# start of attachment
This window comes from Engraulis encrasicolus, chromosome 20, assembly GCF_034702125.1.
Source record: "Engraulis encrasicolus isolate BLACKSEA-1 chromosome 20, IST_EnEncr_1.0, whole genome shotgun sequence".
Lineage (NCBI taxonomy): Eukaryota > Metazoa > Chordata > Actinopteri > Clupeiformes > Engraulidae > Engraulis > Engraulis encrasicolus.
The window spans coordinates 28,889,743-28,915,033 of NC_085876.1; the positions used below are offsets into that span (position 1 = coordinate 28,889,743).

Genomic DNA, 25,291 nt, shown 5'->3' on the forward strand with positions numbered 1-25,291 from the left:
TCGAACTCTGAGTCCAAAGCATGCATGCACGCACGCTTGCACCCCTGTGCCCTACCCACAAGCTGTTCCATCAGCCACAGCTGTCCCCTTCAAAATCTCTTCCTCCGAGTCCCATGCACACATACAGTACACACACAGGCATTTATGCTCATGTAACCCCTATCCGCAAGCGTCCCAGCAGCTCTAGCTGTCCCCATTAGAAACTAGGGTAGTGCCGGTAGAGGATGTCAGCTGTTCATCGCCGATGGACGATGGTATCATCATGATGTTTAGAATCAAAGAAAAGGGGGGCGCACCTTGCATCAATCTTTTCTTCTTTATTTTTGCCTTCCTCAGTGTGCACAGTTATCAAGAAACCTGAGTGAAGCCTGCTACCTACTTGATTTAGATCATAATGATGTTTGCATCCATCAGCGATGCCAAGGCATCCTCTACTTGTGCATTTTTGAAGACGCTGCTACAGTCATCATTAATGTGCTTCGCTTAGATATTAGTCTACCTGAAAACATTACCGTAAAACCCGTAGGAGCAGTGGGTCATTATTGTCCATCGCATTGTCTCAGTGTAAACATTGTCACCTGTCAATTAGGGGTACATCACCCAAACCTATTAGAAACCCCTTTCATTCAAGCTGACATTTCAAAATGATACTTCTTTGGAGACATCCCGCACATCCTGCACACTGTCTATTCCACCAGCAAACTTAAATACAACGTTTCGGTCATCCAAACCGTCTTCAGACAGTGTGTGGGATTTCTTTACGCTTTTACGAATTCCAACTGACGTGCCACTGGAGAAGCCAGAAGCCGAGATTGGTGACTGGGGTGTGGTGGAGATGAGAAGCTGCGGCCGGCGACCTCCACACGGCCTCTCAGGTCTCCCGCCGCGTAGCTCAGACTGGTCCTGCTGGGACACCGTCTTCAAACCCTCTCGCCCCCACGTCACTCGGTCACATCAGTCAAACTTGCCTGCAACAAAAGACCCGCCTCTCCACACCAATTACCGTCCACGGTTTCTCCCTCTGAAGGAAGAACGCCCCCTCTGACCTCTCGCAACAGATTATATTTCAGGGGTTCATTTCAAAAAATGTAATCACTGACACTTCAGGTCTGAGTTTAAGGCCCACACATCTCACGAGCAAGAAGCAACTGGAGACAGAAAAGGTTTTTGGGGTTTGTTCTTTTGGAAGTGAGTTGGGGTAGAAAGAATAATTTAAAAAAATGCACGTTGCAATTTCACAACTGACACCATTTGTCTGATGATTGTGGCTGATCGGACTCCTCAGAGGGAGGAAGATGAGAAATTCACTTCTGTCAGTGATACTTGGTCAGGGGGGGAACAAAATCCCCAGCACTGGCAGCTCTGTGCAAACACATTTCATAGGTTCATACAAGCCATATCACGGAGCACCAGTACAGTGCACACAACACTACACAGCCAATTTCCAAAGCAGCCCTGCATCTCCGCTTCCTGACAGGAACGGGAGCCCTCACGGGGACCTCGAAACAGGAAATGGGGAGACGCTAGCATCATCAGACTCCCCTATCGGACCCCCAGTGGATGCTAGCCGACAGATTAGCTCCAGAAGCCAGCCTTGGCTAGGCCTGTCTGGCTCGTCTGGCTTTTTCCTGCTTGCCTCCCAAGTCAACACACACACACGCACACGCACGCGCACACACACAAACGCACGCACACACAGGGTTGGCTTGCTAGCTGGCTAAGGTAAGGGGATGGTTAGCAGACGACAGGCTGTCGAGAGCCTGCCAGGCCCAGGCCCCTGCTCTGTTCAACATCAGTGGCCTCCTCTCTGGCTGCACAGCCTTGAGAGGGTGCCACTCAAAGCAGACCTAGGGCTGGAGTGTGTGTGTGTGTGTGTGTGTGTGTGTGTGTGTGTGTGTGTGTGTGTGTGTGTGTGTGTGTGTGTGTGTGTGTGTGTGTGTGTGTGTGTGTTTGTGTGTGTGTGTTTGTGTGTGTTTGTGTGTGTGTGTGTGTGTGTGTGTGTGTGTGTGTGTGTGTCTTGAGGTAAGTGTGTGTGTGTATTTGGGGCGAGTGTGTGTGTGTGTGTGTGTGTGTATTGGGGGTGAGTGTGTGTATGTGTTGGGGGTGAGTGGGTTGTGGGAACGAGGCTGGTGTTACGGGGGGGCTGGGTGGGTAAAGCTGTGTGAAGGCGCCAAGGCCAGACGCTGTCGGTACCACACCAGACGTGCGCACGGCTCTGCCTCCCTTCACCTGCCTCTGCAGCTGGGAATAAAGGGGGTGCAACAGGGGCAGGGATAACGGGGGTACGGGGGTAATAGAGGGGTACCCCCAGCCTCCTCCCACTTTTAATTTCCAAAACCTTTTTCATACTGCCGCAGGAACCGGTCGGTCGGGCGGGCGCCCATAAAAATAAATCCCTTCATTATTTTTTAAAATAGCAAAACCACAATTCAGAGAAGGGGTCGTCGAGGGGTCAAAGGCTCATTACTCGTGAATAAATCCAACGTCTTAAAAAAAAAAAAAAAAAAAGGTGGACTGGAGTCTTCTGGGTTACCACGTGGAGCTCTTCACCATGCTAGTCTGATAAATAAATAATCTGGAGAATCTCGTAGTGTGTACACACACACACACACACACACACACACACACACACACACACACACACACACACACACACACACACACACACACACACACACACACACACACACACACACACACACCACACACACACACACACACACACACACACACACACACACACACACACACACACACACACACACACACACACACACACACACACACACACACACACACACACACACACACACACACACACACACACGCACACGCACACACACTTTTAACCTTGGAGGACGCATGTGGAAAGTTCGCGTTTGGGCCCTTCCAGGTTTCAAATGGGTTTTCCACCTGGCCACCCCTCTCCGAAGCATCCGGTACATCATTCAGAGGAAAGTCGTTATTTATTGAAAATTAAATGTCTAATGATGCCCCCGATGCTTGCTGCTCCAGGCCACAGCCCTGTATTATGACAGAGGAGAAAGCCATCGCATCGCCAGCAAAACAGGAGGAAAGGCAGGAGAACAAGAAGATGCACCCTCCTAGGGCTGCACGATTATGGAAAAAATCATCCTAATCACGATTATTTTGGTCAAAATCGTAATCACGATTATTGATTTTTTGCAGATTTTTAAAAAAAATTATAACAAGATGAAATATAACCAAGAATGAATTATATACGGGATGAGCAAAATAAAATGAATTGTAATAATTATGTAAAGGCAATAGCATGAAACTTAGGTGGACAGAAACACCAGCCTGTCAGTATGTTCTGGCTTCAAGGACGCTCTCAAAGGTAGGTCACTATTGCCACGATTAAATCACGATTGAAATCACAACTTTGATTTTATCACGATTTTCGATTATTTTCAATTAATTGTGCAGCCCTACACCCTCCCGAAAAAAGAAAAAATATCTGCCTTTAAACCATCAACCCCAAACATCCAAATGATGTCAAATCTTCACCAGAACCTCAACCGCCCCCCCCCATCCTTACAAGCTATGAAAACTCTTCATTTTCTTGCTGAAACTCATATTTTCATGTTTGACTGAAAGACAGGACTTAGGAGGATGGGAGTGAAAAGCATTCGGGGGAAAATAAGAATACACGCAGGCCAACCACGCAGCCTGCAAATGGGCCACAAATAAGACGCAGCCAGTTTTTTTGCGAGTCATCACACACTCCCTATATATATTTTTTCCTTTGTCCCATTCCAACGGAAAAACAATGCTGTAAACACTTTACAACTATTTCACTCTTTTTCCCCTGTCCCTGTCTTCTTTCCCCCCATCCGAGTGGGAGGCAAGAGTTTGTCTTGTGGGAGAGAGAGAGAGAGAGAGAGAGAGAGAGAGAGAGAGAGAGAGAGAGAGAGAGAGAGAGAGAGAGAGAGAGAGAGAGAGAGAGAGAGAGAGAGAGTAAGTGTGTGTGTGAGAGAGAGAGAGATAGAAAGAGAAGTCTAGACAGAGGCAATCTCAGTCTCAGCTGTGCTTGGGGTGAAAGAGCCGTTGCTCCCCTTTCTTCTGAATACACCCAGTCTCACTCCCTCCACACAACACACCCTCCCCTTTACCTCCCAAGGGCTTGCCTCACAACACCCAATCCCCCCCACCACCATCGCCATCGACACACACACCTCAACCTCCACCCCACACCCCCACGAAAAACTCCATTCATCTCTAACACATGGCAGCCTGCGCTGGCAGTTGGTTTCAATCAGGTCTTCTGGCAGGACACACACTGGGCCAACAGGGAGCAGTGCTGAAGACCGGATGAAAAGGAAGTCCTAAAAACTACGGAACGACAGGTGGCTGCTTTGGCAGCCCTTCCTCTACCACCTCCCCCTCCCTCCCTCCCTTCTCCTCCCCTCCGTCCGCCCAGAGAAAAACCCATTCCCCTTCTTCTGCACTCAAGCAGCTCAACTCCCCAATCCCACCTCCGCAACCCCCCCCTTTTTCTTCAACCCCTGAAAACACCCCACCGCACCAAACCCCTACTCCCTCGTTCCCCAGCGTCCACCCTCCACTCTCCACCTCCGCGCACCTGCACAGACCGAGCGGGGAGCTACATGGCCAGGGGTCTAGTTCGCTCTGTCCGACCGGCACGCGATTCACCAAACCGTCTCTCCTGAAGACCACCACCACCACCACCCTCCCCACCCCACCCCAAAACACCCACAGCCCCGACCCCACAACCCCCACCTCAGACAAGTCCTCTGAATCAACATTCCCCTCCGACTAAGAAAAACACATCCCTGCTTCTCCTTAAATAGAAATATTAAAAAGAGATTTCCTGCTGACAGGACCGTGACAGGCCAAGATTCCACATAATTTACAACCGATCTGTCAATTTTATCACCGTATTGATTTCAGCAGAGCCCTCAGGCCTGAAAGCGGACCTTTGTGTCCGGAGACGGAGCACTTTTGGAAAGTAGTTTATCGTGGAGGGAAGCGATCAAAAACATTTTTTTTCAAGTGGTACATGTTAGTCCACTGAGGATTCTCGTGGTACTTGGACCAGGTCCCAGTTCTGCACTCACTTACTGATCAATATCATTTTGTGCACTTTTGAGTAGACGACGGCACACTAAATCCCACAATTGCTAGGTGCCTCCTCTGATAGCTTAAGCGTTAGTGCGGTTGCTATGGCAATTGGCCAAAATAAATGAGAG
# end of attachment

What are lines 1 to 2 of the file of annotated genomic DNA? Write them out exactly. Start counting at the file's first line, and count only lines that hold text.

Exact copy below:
This window comes from Engraulis encrasicolus, chromosome 20, assembly GCF_034702125.1.
Source record: "Engraulis encrasicolus isolate BLACKSEA-1 chromosome 20, IST_EnEncr_1.0, whole genome shotgun sequence".